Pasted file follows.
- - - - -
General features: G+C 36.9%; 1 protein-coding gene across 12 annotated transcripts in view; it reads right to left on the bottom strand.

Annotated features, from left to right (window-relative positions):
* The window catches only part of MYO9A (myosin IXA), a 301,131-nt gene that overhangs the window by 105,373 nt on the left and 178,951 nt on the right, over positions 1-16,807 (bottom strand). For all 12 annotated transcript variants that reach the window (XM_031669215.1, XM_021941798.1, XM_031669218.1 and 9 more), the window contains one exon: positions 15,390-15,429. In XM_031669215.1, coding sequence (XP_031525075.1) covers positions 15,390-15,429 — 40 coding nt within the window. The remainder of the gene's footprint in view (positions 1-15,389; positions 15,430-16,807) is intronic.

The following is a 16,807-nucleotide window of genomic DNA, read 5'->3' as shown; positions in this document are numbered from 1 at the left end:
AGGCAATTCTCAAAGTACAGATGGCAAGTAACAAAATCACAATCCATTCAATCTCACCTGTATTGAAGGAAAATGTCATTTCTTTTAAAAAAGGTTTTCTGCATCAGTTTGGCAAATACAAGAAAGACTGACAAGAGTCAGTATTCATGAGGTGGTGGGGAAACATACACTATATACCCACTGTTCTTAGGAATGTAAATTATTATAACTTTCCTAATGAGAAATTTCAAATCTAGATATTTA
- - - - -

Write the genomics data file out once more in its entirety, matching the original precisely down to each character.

General features: G+C 36.9%; 1 protein-coding gene across 12 annotated transcripts in view; it reads right to left on the bottom strand.

Annotated features, from left to right (window-relative positions):
* The window catches only part of MYO9A (myosin IXA), a 301,131-nt gene that overhangs the window by 105,373 nt on the left and 178,951 nt on the right, over positions 1-16,807 (bottom strand). For all 12 annotated transcript variants that reach the window (XM_031669215.1, XM_021941798.1, XM_031669218.1 and 9 more), the window contains one exon: positions 15,390-15,429. In XM_031669215.1, coding sequence (XP_031525075.1) covers positions 15,390-15,429 — 40 coding nt within the window. The remainder of the gene's footprint in view (positions 1-15,389; positions 15,430-16,807) is intronic.

The following is a 16,807-nucleotide window of genomic DNA, read 5'->3' as shown; positions in this document are numbered from 1 at the left end:
AGGCAATTCTCAAAGTACAGATGGCAAGTAACAAAATCACAATCCATTCAATCTCACCTGTATTGAAGGAAAATGTCATTTCTTTTAAAAAAGGTTTTCTGCATCAGTTTGGCAAATACAAGAAAGACTGACAAGAGTCAGTATTCATGAGGTGGTGGGGAAACATACACTATATACCCACTGTTCTTAGGAATGTAAATTATTATAACTTTCCTAATGAGAAATTTCAAATCTAGATATTTA